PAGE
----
In the newest batch of opinions issued under its fast-track process, NAD evaluated whether the claim “a better performing bar . . . for sustained energy” was appropriate for the SWIFT expedited track.

Kind LLC challenged Clif Bar & Co. over a single claim for Clif Energy Bars that appeared in Google Ads search results. Kind argued that the claim expressly compared the performance of Clif Bars to Kind and other energy bars and therefore must be supported by proper product testing.

Notably, Clif objected to Kind’s use of the fast track process, arguing that the claim was “too complex to be resolved in SWIFT because whether the word ‘better’ conveys a comparative performance message . . . or is merely an expression of the advertiser’s opinion of its product, requires expert testimony and possibly a consumer perception survey, all of which could not be obtained within the SWIFT timeline.”

However, NAD chose to move forward with the SWIFT process, determining that the complexity of the legal argument is limited “because the challenge involves a single claim in a single context” and “is limited to a discussion of the express claim challenged.” Further, NAD found that the case would not require an evaluation of complex evidence or complicated product testing “as the advertiser did not argue that it had product testing to support a comparative message.”

Choosing to evaluate the claim through the expedited track, NAD then evaluated the claim on the merits, finding that it did communicate a comparative message which Clif had not provided sufficient evidence to support.

While Clif argued that the claim as it appeared -- “A Better Performing Bar | Clif Bars For Sustained Energy |”) -- rendered the “better” claim puffery, NAD disagreed, finding that “the claim when viewed as a whole . . . even when separated by the em dashes or vertical lines ties ‘better’ to the objectively measurable performance attribute ‘sustained energy.’”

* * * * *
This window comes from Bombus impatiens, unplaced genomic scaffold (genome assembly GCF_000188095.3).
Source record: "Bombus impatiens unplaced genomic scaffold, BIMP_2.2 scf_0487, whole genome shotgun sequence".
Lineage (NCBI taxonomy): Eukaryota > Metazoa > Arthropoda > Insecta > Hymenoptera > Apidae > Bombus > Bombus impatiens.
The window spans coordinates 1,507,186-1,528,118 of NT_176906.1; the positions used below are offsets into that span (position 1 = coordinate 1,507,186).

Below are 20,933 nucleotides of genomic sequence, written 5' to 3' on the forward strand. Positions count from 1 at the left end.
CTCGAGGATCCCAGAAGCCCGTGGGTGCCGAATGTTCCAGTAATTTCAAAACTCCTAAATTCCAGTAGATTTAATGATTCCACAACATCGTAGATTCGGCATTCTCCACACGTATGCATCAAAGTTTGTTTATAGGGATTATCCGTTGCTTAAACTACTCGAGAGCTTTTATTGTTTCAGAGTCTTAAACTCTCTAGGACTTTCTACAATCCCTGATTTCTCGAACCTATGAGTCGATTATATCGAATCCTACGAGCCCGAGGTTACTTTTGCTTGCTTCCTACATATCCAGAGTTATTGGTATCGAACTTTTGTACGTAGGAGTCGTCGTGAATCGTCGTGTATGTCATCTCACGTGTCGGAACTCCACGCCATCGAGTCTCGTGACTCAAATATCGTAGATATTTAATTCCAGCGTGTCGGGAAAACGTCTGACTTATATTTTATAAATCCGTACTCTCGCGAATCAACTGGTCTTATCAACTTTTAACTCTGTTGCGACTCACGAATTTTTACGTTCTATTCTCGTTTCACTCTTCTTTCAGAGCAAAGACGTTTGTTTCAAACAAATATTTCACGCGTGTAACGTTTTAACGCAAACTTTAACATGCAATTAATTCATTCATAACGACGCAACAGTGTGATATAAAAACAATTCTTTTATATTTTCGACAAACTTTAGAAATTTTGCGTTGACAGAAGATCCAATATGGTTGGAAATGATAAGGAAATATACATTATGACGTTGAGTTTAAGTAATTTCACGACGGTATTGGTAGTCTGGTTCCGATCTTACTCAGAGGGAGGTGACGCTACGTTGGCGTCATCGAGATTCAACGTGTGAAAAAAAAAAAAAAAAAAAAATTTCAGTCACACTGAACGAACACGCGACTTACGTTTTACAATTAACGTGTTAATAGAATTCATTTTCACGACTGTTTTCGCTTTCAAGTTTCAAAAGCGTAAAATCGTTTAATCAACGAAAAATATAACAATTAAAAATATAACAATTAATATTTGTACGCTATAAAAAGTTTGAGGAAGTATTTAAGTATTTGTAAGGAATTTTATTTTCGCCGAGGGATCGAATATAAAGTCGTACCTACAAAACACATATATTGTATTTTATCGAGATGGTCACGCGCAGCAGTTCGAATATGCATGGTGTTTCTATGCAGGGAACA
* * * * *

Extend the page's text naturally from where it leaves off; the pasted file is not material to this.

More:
In support of the comparative claim, Clif argued that its product is formulated to optimize performance during intense sustained activity. However, NAD determined that the phrase “sustained energy” may communicate a comparative claim related to broader range of activity that varies in intensity and duration, and that Clif’s evidence regarding “intense sustained activity” was too narrow to support the unqualified message. Therefore, NAD recommended Clif discontinue the claim.

Clif stated it will modify the ads accordingly.


NAD also released a second SWIFT opinion in a challenge brought by Officeine Gullo Inc. against L’Atelier Paris Haute Design LLC over a claim that “L’Atelier Paris Haute Design has been designing and manufacturing kitchens for over a hundred years/since the 1830s in France.” However, the advertiser agreed to permanently discontinue the claim and modify other claims that represent its suites are made in France to instead communicate that they are “French-inspired.” As such, NAD did not provide a substantive analysis of the claim.


Clif Bar & Co (Clif Energy Bars), Report #6738, NAD/CARU Case Reports (June 2020)

L'Atelier Paris Haute Design LLC (Kitchen Suites), Report #6768, NAD/CARU Case Reports (June 2020)